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Emergency Info Online, Fifth Edition

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IV. Home and Family Preparedness

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Responding to Patients with Disabilities

By John Cavanagh and Anne Malia

Change is at the center of the human experience. Nothing is permanent. Any one of us can be safe and comfortable one day and the victim of a disaster the next. Even the strongest person can find themselves a patient in a hospital or health care establishment. The measure of a society’s worth can be determined by how well their most vulnerable populations are looked after. In considering Emergency Preparedness, it is essential that we address the needs of patients during a disaster. By federal law, a nursing home must have an emergency evacuation plan. The facility is required to “tailor its disaster plan to its geographic location and the types of residents it serves.” A nursing home is also required to review its evacuation plan, train new employees in emergency procedures and hold drills and periodic reviews with staff members. According to the National Citizens’ Coalition for Nursing Home Reform, other types of facilities may or may not be required by state law to have a comprehensive plan in place, therefore clients (and their families) should inquire about the facility’s emergency preparedness and evacuation plans. Questions should address the following topics:

  • The plan: What is the facility’s emergency plan for evacuation and for “sheltering in place?” Plans will be different for hurricanes, tornados, and terrorist attacks.
  • Staffing concerns: Will there be enough staff to carry out the evacuation plan during all shifts? What are the training procedures for staff related to emergency evacuations?
  • Coordination with other resources: Are there contracts in place with transportation and other facilities to provide housing for displaced residents? How has the plan been coordinated with community resources and city, county, and state Emergency Management facilities?
  • Supplies: What type and how much emergency supplies (food, generators, flashlights, water, oxygen, medicines etc.) does the facility have on hand? If the facility needs to be evacuated, are there plans for supplies to be transported? How can residents have their own emergency supplies in their rooms, if they wish?
  • Resident information: How does the facility discuss the plan with residents? How will residents be identified in an evacuation? How will information about the resident be communicated? Will supplies such as medications be transported with the resident or separately?
  • Role of the family: How and when will family members be notified about evacuation plans? How can family members be helpful in an emergency situation? Can family members meet the residents at a designated location and/or can they come to the facility to assist? If family members live out of town, is there an off-site phone number to call to get information?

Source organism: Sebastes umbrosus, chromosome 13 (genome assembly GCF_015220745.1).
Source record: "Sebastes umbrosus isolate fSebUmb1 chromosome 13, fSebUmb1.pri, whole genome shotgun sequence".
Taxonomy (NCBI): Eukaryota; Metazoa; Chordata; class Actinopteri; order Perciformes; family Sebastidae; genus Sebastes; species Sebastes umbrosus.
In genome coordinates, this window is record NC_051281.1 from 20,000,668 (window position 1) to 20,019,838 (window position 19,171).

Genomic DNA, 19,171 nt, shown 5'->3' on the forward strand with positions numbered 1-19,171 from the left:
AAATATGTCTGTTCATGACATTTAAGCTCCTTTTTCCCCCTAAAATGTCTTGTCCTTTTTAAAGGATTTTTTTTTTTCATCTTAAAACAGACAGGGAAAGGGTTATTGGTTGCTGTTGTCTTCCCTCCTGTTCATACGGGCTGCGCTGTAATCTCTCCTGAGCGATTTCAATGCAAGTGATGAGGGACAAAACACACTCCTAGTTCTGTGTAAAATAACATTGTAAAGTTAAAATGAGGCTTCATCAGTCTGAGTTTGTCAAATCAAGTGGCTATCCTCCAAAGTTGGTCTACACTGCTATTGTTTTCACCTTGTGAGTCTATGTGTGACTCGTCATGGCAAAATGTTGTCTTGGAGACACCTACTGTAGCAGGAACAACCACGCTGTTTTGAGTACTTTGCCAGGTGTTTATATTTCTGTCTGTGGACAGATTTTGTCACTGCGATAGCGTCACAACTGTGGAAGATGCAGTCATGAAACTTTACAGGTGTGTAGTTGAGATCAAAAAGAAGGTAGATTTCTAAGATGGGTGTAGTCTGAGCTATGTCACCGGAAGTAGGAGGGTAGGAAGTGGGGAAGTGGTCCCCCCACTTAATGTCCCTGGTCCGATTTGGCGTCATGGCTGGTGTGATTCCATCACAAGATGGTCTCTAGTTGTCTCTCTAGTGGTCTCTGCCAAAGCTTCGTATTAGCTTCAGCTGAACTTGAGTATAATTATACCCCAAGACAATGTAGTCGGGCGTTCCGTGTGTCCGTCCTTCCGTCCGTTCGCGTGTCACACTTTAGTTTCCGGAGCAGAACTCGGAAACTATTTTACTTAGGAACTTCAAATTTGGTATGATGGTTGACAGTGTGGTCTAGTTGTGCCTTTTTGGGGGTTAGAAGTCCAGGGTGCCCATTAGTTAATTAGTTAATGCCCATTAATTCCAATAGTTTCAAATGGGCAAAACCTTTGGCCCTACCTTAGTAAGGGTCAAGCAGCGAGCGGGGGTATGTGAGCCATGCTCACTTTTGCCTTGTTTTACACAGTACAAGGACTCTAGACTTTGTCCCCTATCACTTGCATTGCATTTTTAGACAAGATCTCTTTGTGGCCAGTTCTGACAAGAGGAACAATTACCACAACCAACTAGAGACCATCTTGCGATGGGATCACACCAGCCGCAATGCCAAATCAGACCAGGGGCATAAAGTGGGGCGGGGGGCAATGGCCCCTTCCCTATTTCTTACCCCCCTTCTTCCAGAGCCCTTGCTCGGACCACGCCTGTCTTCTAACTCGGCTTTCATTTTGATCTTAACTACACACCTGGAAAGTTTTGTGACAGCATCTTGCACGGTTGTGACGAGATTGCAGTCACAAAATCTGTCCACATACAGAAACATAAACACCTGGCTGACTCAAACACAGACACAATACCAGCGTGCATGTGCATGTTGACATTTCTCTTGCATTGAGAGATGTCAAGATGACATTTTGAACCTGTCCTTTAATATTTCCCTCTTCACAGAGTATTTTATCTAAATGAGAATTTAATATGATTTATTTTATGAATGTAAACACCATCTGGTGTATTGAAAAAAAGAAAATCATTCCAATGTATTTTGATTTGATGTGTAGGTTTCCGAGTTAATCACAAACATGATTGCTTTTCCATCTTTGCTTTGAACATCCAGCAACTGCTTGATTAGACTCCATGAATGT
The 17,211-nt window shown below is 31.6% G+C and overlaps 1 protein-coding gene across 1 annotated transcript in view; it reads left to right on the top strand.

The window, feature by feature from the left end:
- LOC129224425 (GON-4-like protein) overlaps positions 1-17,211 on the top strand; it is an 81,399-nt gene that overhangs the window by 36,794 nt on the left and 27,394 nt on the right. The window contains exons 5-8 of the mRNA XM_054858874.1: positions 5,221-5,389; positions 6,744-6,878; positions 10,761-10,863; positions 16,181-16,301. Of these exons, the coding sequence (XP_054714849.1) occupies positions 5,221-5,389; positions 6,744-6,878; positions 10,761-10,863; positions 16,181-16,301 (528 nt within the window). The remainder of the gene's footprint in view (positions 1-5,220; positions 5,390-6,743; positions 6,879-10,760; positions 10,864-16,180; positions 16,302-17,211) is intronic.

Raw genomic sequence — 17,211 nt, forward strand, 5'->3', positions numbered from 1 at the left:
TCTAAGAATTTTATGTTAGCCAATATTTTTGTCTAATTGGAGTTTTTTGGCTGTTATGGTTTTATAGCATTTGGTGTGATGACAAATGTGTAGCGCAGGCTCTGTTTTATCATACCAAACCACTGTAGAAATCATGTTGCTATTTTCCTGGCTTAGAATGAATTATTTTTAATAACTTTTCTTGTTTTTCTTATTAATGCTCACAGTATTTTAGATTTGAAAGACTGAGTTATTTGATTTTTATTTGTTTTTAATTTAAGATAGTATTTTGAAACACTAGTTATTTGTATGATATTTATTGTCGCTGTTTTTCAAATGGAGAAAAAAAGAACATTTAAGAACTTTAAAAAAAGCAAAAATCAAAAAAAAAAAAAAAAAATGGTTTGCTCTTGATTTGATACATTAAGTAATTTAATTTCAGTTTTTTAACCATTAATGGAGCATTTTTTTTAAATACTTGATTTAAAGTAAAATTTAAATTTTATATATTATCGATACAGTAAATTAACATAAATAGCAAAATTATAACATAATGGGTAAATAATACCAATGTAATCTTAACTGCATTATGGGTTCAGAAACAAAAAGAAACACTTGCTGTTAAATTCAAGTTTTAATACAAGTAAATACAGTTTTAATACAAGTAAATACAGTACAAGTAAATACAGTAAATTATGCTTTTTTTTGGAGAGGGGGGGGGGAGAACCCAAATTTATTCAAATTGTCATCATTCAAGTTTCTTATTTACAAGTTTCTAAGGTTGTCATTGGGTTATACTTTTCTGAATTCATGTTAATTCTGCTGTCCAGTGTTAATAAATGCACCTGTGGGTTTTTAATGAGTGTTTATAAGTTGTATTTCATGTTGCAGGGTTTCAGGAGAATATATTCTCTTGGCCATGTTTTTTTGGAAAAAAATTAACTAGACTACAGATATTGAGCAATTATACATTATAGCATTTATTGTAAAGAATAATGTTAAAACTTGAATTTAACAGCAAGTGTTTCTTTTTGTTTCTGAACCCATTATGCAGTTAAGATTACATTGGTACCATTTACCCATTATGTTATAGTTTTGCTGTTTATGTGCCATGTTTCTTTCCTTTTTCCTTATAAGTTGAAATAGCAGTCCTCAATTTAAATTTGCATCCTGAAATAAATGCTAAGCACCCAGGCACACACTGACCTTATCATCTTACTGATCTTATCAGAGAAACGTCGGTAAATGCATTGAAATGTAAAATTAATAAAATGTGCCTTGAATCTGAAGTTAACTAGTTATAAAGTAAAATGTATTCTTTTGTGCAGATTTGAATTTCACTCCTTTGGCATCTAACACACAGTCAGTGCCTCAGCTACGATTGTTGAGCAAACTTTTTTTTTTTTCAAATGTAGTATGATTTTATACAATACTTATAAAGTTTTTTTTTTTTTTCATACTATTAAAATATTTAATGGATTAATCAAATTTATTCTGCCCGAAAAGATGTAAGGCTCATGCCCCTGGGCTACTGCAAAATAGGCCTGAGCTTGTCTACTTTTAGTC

Crisis Situations

When it comes to Emergency Preparedness, health care facilities have a number of factors in their favor. Management is no stranger to crisis situations and staff members tend to keep cool heads and an ample amount of logic and common sense. Despite these elements, disasters can often overwhelm health and nursing facilities when they are required to contend with both injuries caused by the emergency as well as the chronic conditions of their patients. Another problem faced by facilities during an emergency is the influx of people, with and without disabilities, who, due to the disaster, have been unable to obtain the normal care needed to manage their conditions at home. As the result of an emergency, facilities are usually required to operate above their intended capacity for an extended time period, causing a severe financial impact.

The National Disaster Medical System

The National Disaster Medical System (NDMS) is the primary federal program that that supplements state and local emergency response capabilities by supporting the evacuation of patients in need of hospital care during disasters, such as hurricanes. NDMS has agreements with participating hospitals to receive patients needing hospital care in the event of an emergency. The program helped evacuate almost 3000 people during recent hurricanes, including Hurricane Katrina. Unfortunately, the program was not designed, nor is it currently set up, to move nursing home residents.

Resource 27 – First Responders, Doctors and Emergency Management Officials:

Disaster Preparedness for Emergency Physicians

The American College of Emergency Physicians posts a webpage with a Question-and-Answer forum that deals with many preparedness-related topics. Also included in the online document is their 10-Point Plan to increase capacity and alleviate overcrowding in the nation’s Emergency Management facilities

All articles in Bridge Multimedia’s 30 Days, 30 Resources series are available for publication in whole or in part without further permission, free of charge, with attribution to Bridge Multimedia and


About the Writers

John Cavanagh is Communications Director for Bridge Multimedia and Chief Researcher for Emergency Information Online.

Anne Malia writes about technology and emergency preparedness for people with special needs and has contributed to the production of and

Article inquiries welcome. On request, we can provide feature-length articles tailored to your audience and requirements. Please contact John Cavanagh at Bridge Multimedia: or .

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